Filipino Real Estate Terms and Jargon People Should Know

By: Crown Asia

Language is a beautiful thing. Let us take “inside jokes” for example. Just a mention of one word or phrase you and your beloved family immediately burst into fits of laughter. Or when you hear your gamer child utter words during a heated game of Valorant in your Crown Asia house and lot for sale, you could not help but be fascinated by how something that sounds so absurd holds meaning and can be understood by other people. Language connects people, and makes people, for what are we without expression?

This is why if you are not knowledgeable enough about the language that is being used around you, you are asking for deep trouble. You definitely need to catch up. Especially when it comes to making a very important decision in your life. Not to mention the loads of money you will spend.

We are talking about buying your dream house and lot for sale.

When purchasing something as important as a future home for your spouse and your kids, you must not leave any stone unturned. There should be no space for inadequacy and illiteracy. You need to absolutely know what you are doing for both your family and the money you will be spending.

In real estate, there may be some terms that you do not know. Understandably so. There must be many words that we are not familiar with when it comes to our own line of field. When you’re discussing with your real estate broker, they might spit out some words that don’t make sense to the untrained person. Like how we are all still trying to catch up on the many new words our new generations are coming up with, any buyer of a house and lot for sale needs to do some research when it comes to real estate jargon. Fortunately for you, you do not have to look any further because we are here to talk about just that.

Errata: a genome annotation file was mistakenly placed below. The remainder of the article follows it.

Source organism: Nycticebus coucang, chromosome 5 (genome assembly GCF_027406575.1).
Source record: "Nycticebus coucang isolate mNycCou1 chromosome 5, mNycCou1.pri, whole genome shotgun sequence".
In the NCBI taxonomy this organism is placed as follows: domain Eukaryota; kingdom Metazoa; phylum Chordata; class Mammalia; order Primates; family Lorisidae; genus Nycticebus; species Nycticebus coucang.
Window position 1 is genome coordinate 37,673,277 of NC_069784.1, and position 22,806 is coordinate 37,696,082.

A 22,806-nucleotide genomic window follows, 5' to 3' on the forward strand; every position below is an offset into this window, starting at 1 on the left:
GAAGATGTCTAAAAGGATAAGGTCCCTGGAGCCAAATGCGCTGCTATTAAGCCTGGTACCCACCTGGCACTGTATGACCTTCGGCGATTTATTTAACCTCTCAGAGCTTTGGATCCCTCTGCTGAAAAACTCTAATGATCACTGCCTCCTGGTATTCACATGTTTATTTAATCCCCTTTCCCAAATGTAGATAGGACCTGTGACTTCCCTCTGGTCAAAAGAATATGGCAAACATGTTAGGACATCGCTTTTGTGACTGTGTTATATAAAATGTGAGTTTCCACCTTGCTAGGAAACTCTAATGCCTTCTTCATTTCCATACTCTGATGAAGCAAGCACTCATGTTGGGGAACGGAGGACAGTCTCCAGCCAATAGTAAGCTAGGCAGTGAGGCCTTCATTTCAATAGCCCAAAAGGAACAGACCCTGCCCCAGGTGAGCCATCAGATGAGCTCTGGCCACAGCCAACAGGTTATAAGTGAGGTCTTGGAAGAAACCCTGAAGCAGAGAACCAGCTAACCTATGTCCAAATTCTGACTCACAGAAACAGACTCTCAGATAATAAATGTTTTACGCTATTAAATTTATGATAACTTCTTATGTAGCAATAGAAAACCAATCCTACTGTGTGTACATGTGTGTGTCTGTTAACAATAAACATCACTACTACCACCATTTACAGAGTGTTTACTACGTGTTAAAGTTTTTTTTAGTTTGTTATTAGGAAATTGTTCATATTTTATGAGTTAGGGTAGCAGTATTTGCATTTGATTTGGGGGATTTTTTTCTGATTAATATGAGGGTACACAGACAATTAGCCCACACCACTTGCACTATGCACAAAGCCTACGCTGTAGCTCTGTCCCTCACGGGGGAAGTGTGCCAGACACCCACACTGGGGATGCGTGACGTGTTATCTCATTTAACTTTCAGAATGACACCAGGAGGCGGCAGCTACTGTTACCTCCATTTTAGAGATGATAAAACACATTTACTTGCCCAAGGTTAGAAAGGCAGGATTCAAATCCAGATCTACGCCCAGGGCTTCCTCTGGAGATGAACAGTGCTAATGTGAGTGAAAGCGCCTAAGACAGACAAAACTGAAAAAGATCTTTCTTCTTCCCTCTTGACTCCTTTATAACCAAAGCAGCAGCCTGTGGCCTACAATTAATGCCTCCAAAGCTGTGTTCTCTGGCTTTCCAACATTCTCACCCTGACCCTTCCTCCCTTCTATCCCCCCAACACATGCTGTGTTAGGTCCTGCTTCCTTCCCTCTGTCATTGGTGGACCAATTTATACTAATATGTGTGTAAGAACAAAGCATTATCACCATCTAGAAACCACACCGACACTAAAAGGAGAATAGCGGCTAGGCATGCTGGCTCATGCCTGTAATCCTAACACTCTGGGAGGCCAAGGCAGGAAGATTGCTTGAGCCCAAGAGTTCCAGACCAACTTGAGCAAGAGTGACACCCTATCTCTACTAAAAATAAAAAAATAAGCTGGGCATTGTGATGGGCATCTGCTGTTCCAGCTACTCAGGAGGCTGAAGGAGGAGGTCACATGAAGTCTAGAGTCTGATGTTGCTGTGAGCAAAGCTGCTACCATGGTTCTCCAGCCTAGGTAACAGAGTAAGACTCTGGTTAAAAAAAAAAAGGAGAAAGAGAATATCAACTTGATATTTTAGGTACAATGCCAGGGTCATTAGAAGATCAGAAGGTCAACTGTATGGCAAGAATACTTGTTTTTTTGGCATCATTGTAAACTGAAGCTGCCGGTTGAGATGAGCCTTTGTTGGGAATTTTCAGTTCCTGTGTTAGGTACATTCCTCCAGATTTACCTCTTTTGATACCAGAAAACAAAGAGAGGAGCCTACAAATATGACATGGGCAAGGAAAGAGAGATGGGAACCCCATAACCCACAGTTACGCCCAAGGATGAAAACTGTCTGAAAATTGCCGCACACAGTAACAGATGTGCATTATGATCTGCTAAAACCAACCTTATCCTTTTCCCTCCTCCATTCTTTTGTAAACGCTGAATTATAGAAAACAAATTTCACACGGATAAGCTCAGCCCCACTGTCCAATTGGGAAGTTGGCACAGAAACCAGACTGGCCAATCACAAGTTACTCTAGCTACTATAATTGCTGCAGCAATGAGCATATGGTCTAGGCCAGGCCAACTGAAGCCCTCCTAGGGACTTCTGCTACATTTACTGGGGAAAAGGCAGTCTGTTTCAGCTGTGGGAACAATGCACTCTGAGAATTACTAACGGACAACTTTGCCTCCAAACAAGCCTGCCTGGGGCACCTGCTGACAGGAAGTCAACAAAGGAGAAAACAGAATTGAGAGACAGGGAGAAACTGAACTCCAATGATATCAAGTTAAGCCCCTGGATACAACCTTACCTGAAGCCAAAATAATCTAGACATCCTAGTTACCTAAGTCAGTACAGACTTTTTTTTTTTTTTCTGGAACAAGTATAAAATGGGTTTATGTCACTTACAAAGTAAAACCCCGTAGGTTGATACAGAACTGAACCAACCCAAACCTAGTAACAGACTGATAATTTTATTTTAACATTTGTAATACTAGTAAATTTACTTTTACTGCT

Here Are 22 Real Estate Terms and Jargon You Should Know:

1. Amilyar

Sounds like a house and lot name with a twist of Crown Asia’s owner, right? Not quite though. In the Philippines, Amilyar refers to real estate taxes. Pretty far-stretched, we know. But what is jargon without sounding a little bit absurd? In other countries, this is known as real property tax.

2. Alienation

Okay, that sounds like a safer word, right? However, what you are thinking is not close. Alienation in real estate does not have something to do with being alone but it actually means the complete transfer of a real estate property to another person.

3. Appreciation

This refers to the rise in the market value of a property. If it is your property, well, the longer you own it, the more you will appreciate it because time tends to increase the value of a house and lot for sale.

4. Base Line

Aside from its lawn tennis meaning, baseline in real estate jargon means the imaginary lines that go from east to west and cross a major meridian at a specific location. A surveyor, the one who does surveys when it comes to land properties, uses these lines in finding and identifying properties.

5. Biyenes Estados

Of course, there will always be a little bit of Spanish when it comes to Filipino jargon. Biyenes Estados is the property containing land or one or more buildings.

6. Capital Gains Tax

This is quite similar to Amilyar however this is only imposed when a seller sells a real estate property. This is then classified under capital gains.

7. CCT

CCT is the acronym for the condominium certificate of title. This is a legal document that solidifies ownership of a certain condominium property.

8. Curb Appeal